Teeth contain a record of some of the physiological changes that occur during dental development. Because of this record they provide an important resource for studying aspects of health and growth. An important histological marker of dental development is the striae of Retzius (SR), a series of regularlyoccurring lines in enamel. However, the biology of this dental feature is poorly understood. SR are formed when unknown factors repeatedly cause changes in the way that enamel matrix is laid down. They occur with a constant periodicity in an individual's teeth, but periodicity varies across individuals with a range of 6 to 12 days. Predictable periodicity makes SR useful for estimating the timing of dental development, but more information is needed on the factors that influence SR before the full potential of this feature can be realized. The overarching goal of this exploratory investigation is to identify some of the factors that affect SR periodicity. We have two specific aims. The first is to test the heritability of SR periodicity using shed deciduous teeth from identical and fraternal twin pairs. This test will indicate the extent to which variation in periodicity is the result of genetic variation. If genetic variation is a major factor, additional research would be justified to determine the genes underlying SR formation.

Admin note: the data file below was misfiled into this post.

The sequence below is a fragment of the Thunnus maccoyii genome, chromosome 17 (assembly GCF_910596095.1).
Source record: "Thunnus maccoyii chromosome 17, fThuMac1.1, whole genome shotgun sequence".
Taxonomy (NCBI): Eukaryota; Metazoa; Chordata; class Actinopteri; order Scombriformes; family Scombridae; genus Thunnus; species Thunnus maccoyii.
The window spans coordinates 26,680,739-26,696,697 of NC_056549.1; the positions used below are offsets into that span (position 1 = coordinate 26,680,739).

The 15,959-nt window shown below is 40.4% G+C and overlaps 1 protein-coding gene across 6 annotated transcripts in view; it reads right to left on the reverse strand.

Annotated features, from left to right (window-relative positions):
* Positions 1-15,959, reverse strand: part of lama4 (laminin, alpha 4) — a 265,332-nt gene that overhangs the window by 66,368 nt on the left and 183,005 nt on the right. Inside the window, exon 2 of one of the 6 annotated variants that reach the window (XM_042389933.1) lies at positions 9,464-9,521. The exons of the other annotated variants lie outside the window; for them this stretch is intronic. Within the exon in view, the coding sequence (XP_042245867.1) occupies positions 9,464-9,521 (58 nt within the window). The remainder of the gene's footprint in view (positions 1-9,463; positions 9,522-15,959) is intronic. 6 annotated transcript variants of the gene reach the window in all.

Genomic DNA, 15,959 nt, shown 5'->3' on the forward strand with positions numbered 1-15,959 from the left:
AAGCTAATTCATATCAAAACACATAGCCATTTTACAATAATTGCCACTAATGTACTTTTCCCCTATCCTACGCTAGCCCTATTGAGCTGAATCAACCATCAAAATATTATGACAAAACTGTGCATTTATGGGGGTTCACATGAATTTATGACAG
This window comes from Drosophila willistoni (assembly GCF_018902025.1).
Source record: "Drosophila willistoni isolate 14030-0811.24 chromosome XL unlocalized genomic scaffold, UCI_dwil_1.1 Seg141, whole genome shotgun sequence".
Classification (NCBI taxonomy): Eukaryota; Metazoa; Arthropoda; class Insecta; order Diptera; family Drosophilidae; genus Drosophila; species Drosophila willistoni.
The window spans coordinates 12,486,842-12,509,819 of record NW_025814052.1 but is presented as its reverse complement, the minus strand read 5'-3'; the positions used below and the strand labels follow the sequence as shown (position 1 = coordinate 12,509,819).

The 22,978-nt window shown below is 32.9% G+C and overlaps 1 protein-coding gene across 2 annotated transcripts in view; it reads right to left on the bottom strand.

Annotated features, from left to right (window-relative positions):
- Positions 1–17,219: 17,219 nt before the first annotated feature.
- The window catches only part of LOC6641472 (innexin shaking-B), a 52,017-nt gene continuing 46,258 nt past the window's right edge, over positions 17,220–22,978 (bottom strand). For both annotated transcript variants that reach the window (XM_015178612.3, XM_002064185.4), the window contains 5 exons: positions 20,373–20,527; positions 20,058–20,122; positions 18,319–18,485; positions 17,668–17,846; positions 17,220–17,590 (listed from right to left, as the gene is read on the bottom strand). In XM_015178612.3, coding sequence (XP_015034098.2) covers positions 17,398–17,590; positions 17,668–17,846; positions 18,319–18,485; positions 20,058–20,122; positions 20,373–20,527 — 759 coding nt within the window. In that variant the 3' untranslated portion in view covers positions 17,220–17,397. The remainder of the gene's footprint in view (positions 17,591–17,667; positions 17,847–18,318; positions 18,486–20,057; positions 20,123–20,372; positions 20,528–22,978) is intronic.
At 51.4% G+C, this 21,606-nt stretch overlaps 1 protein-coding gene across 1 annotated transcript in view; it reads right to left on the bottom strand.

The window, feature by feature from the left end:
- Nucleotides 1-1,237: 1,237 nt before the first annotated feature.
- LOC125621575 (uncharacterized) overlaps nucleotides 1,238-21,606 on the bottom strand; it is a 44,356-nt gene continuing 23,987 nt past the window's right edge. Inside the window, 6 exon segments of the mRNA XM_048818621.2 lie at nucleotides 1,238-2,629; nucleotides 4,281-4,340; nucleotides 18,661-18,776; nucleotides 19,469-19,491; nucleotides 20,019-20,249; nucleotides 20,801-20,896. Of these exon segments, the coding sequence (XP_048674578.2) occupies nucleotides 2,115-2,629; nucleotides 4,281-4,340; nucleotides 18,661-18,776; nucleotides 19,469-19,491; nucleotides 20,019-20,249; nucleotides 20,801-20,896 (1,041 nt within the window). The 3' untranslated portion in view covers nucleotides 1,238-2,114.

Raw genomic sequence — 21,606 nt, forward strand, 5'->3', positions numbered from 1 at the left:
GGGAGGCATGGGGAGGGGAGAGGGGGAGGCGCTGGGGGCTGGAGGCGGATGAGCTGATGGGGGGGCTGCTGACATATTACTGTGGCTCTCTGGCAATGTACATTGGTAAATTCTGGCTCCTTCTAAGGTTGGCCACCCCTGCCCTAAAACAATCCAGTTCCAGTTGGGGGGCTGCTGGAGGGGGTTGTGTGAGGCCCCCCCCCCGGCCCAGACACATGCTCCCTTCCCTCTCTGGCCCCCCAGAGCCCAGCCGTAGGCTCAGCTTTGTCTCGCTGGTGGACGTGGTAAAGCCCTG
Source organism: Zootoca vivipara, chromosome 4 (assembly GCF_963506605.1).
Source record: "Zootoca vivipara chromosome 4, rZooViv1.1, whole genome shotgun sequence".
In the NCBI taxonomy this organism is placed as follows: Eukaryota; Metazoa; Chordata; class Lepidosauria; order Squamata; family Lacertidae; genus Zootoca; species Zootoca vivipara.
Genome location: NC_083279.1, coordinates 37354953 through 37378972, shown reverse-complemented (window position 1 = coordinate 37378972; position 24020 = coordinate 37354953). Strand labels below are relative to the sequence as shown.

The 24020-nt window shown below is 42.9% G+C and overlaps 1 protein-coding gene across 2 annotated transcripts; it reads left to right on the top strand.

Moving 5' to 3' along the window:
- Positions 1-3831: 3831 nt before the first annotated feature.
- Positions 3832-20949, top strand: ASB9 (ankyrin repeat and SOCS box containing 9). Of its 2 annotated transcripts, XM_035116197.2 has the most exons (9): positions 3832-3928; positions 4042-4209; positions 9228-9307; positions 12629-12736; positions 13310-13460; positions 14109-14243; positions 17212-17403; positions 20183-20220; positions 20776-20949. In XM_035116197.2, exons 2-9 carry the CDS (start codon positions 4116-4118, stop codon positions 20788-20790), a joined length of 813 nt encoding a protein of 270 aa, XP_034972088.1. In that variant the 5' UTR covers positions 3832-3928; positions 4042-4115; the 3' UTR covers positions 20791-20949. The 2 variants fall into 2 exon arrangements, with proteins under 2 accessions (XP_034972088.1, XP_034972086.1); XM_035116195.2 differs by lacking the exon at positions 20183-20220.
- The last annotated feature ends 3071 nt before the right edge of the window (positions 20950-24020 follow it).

Our second aim i s to test for associations between periodicity and basic biological and environmental characteristics including sex, birth weight, current height and weight, metabolism, health history and climate. Linkages that emerge will provide clues about the relative importance of genetic and environmental factors in the formation of SR. We will recruit 125 identical and 125 same-sex fraternal twin pairs through the National Organization of Mothers of Twins Clubs. For each twin, we will collect: 1) shed deciduous teeth, to determine periodicity; 2) DMA samples (as needed) to determine twin zygosity; and 3) questionnaire data, to identify associations between periodicity and biological, environmental or health factors. We will estimate heritability using maximum likelihood models and test for associations between periodicity and other characteristics using ANOVA/ANCOVA methods. This research on SR biology will be relevant to studies of human evolution and health; enamel development, microstructure, and functionality; and perhaps even enamel strength and caries risk.